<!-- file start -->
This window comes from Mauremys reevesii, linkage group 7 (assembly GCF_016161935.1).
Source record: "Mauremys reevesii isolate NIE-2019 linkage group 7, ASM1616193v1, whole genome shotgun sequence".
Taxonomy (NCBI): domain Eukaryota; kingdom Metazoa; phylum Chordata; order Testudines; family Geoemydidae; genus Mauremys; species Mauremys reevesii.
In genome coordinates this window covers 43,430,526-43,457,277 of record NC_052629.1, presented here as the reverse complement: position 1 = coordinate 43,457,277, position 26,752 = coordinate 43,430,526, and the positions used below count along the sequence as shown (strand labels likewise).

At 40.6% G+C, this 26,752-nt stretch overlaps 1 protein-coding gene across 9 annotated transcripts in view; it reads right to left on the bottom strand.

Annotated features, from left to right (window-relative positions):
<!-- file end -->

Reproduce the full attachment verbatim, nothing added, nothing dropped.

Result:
This window comes from Mauremys reevesii, linkage group 7 (assembly GCF_016161935.1).
Source record: "Mauremys reevesii isolate NIE-2019 linkage group 7, ASM1616193v1, whole genome shotgun sequence".
Taxonomy (NCBI): domain Eukaryota; kingdom Metazoa; phylum Chordata; order Testudines; family Geoemydidae; genus Mauremys; species Mauremys reevesii.
In genome coordinates this window covers 43,430,526-43,457,277 of record NC_052629.1, presented here as the reverse complement: position 1 = coordinate 43,457,277, position 26,752 = coordinate 43,430,526, and the positions used below count along the sequence as shown (strand labels likewise).

At 40.6% G+C, this 26,752-nt stretch overlaps 1 protein-coding gene across 9 annotated transcripts in view; it reads right to left on the bottom strand.

Annotated features, from left to right (window-relative positions):